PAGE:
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No bitter pill with ‘Ampalaya the Musical’ |

Arts and Culture

No bitter pill with ‘Ampalaya the Musical’

DLS Pineda - The Philippine Star

No one could possibly ever forget their first time to taste ampalaya. Deep in the recesses of our minds, when the memory of our first encounter with the bitter gourd is summoned, a taste that’s stronger than ground coffee, spicier than sili, and crunchier than fried garlic chives, invades our taste buds and triggers a flow of saliva. At this point, the childhood tantrum — yuck! Accompanying this memory is, of course, that voice from our mothers or whoever was feeding us at that time, “Don’t spit! What you’re eating is very nutritious!” Indeed, a successful initiation to ampalaya is a guarantee that the child will never have a problem eating vegetables. From that point on, eating pinakbet becomes pleasurable. It is true: Ampalaya makes you think of all the good things that don’t come easy.

Perhaps, this bitter experience is what inspired Augie Rivera Jr. to write his award-winning children’s story, “Alamat ng Ampalaya.” As the best children stories do, “Alamat ng Ampalaya” takes complex ideas — envy and greed — and turns them into a story that is easily understood by both young and old readers. And almost two decades since the children’s book was first published by Adarna House, it will be staged as a musical by Siliman University’s own singers and thespians. Watching them perform last July 15 at the Tanghalang Nicanor Abelardo at the CCP, left me in awe of what a good, seemingly simple, children’s story could achieve. Its staging was truly remarkable.

The story goes that in the Land of Sariwa, where all the vegetable-folk live in harmony, the recently orphaned Ampalaya makes her mark by being the violent bully in the playground. Her character is in a perpetual state of uncooperativeness and wants only to acquire from her kapwa-gulay all the good qualities she doesn’t have. While all the other vegetables were asleep, she grabs the opportunity and steals their “tastes” which they had left unguarded. Once the vegetable-folk realized that it was Ampalaya who stole from them, they implored Ubodmansa Saging’s help to bring justice to the thief. The diwata punished Ampalaya by letting her keep all the qualities she stole from the other vegetables. Hence, the repulsive-though-strangely-delicious taste of the ampalaya.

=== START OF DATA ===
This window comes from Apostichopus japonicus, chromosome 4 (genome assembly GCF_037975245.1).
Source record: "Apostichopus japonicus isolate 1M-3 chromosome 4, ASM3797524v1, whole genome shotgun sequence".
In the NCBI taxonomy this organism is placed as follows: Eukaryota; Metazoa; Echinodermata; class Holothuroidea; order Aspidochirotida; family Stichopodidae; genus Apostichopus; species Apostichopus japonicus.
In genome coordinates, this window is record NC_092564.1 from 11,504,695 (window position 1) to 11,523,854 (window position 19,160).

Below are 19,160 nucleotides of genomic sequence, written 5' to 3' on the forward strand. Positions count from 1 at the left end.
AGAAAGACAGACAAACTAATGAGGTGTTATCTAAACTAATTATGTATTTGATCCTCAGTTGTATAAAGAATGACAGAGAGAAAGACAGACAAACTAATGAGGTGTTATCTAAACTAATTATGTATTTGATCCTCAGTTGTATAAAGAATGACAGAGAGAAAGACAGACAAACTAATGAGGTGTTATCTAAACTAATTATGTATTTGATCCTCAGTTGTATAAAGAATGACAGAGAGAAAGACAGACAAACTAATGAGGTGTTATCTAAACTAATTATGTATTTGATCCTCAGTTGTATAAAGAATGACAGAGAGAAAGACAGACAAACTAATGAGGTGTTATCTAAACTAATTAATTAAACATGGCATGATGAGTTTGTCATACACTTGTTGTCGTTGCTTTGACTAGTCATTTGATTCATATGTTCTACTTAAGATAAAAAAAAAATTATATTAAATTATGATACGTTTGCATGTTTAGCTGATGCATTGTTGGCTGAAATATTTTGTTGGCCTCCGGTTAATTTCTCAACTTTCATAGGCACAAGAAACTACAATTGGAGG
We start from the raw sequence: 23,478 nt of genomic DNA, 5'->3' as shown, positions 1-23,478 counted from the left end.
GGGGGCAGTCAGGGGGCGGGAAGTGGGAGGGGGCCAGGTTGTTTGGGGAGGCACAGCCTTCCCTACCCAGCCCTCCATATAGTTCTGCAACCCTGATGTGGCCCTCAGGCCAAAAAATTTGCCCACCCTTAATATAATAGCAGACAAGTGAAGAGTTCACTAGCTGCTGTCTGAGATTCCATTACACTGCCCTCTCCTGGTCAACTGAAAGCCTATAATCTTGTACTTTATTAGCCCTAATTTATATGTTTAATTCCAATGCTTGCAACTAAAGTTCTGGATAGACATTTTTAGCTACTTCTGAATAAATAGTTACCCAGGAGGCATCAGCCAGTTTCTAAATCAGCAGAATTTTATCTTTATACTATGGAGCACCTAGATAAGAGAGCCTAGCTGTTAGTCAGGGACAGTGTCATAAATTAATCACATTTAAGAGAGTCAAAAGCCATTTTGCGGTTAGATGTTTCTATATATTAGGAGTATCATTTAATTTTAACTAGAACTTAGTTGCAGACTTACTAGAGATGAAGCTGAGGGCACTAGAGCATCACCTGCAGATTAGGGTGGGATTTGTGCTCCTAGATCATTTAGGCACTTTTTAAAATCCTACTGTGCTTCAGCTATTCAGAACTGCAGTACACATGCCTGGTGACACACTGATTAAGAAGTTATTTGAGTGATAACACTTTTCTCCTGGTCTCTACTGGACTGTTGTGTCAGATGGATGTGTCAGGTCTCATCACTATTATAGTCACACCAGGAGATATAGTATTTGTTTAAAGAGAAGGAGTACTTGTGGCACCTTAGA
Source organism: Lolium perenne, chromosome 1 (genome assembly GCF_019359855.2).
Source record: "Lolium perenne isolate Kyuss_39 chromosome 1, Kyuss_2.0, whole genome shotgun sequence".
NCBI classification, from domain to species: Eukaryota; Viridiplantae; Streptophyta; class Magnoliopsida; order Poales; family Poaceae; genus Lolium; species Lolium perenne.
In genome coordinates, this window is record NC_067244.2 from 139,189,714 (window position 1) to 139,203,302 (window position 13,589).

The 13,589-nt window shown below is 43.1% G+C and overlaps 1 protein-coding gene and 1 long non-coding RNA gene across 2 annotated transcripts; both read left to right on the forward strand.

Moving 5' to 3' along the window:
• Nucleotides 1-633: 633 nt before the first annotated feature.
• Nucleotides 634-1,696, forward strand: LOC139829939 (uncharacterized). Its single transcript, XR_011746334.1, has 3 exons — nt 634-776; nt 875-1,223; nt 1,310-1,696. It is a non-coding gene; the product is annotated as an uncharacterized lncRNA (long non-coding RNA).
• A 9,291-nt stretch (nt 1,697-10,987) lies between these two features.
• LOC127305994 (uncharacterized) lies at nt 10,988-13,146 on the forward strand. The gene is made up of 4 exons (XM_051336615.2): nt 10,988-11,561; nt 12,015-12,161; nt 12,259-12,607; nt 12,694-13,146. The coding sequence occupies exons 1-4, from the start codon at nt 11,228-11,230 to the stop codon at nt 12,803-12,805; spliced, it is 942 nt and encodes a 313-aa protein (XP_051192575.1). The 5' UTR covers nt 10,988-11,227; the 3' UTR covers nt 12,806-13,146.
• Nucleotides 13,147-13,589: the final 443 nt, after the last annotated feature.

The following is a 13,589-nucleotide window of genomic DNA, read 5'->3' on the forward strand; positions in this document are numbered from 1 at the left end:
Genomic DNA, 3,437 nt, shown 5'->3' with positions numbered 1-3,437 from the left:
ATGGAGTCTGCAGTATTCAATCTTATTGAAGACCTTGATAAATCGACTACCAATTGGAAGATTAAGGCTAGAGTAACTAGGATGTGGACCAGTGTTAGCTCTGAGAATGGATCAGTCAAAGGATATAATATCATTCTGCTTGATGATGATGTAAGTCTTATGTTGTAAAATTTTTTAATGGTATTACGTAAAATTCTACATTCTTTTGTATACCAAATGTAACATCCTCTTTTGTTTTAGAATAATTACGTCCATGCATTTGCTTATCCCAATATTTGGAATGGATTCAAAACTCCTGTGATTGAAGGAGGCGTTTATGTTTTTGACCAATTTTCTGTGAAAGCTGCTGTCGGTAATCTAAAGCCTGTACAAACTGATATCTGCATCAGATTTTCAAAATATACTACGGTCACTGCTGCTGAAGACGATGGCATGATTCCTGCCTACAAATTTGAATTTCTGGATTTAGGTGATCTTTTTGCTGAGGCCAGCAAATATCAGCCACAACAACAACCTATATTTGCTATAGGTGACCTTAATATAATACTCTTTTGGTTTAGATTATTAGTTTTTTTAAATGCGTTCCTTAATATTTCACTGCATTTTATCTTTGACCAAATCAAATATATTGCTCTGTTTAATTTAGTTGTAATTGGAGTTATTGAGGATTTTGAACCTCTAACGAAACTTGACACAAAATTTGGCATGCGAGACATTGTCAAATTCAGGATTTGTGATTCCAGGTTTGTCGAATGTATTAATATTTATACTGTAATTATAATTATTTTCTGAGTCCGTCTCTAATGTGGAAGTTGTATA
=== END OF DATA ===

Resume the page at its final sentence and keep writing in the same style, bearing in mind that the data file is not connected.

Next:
In the musical, however, it doesn’t end with the simple explanation of how and why the bitter gourd came to be. In Siliman University’s theatrical rendition, we are given the context of Ampalaya’s rude behavior: the loss of her mother. It elevates the discussion by taking the story out of the lazy “it is what it is” characterization, and as the play closes, introduces us to concepts which are as difficult to grasp as the ideas of greed and envy —understanding and forgiveness. It is in this pleasant turn that Ampalaya the Musical shines the brightest.

Ampalaya the Musical was directed by Dessa Quesada-Palm of the Philippine Educational Theatre Association. She succeeds with Elizabeth Susan Vista-Suarez directing Maestro Michael Dadap’s original music, while Angelo Sayson choreographed the performers’ movements. In a play for children, the costume design is crucial and will not go unnoticed. Happily, costume designer Carlo Pagunaling did a brilliant job. If the songs and the narrative were too difficult to grasp for the children in the audience, then the visual spectacle was definitely enough for them to recollect and ask at a later time, “Why was colorful Ampalaya punished again?”

That said, Ampalaya the Musical is no mere child’s play. It puts forward, through subtle ways, ideas which are not so easy to wrestle with. For a play to be staged in CCP and juggle Filipino, Bisaya and English, is a move that deserves a second look. It was a much-needed step forward, although not without its faults. While I had no issues deciphering the Bisaya (my family hailing from Agusan del Norte), there were members in the audience who were noticeably uneasy with the sudden shifts in language.

Indeed, there is a certain power play in language when the common vegetable-folk are used to interspersing their Filipino dialogue with Bisaya while the diwata, on the other hand, speak in straight and highfaluting English when she makes her verdict on Ampalaya. It made me question the scriptwriter’s poetics — is the writer of the archaic school of thought that (American) English is superior to Filipino and Bisaya? It was an issue which I, as a member of the audience, found hard to wrap my head around. Perhaps, if Ubodmansa Saging imposed her verdict in Bisaya, or even in Filipino, then it would invalidate thoughts of Benevolent Assimilation and other colonial ideas. It is unfortunate that the musical would trip in this aspect.

Nonetheless, watching Ampalaya the Musical was a treat, an experience which made me return to childhood joys and reflect on the profoundness in its simplicity. And while its mashup of languages jarred me, perhaps, it was only keeping true to the ampalaya’s character: bittersweet, a true mascot of nuance; a metaphor of how, in this life, you can’t have it all.

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